Outside of some errant Japanese and European films with a long-abiding love of giallo, I couldn't really watch horror movies until I was thirty. Considering that some Sesame Street sketches would paralyze me with an especially potent form of free-floating anxiety, it's safe to say I don't handle anticipation very well on top of having a cleverly terrifying subconscious (if my dreams are anything to go on). As much as finally hitting a Beneath track I truly love in that special kinda way warrants a discussion of this stylistic change in his output--with his recent Mistry twelve seeing a refined return to his inimitable brand of bassline-driven, cross-genre productions--the sustained panic attack I've been enduring for what feels like the past two weeks is leaving me in an uncharacteristically terse mood. Then again, I'll probably add two more paragraphs in the morning...or not. Depression is a bitch.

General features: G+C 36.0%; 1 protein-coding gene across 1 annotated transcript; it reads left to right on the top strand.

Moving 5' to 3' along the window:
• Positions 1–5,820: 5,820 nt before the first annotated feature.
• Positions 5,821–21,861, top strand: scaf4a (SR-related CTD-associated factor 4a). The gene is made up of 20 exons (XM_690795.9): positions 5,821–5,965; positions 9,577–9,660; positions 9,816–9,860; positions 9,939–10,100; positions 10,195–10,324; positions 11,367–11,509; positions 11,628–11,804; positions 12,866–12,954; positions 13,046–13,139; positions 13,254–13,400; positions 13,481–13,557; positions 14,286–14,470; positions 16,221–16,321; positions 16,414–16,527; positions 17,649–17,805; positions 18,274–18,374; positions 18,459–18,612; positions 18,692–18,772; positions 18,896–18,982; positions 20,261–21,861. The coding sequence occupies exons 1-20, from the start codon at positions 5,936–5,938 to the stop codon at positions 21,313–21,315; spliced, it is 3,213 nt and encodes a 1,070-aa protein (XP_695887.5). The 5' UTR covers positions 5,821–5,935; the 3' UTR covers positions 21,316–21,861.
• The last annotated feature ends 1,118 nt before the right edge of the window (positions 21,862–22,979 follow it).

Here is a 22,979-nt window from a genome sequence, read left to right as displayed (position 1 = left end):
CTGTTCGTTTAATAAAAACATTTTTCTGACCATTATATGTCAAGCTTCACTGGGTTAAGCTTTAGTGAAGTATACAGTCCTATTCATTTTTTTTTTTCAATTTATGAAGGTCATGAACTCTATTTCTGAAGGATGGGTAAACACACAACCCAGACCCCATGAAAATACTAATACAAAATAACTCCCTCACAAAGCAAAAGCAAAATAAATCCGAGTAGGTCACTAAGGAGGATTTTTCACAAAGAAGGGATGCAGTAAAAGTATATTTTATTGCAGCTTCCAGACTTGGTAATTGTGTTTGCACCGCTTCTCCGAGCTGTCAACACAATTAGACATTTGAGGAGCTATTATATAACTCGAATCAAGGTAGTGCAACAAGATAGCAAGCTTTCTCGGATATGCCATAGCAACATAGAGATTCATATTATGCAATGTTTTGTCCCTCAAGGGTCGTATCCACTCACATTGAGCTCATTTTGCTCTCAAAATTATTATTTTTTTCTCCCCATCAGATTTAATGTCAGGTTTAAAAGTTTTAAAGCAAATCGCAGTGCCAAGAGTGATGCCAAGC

Despite being wholly of the moment as it's one of the recent UK twelves that tends to get the biggest reaction in my own mixes despite its half-step kick pattern, when parsing out its constituent elements, "Seeus" plays like a contemporary take on the darkcore formula of combining a menacing vocal sample and sustained bass pressure with pounding drum breaks and ominous pads. Yet, while some older critics might simply hear the same old sounds in new ways, I have never heard anything quite like it in my twelve-plus years of obsessively listening to dance music. Where most of the tracks we've analyzed have featured intros of typically one to two-minutes, drum patterns and sonic elements moving about before snapping into order, here the producer shows off a deft air for the type of radio static/arctic ambient that would make Thomas Köner or Tod Dockstader proud. The principle vocal sample is sporadically uttered in the back of the mix, the static fog clearing way for a quick slice-and-dice before those drums come thundering in over a post-Inception bass drop. For the next five minutes, Beneath expertly works within a tension-filled dynamic, expertly tweaking and differentiating the different channels while steadily building an inimitable dread-filled atmosphere that will make you almost giggle in response to how hard this track truly bangs (it’s like the Fright Night of bass bobblers). The post-tribal drums and stop-and-start rhythmic engine are just one of the many elements that, for me, transcends the easy “techno" or "bass" music descriptors favored by most critics. But like a genuinely scary movie, all the fun lies in the utter, unbridled terror conjured up over the duration of the record's A side.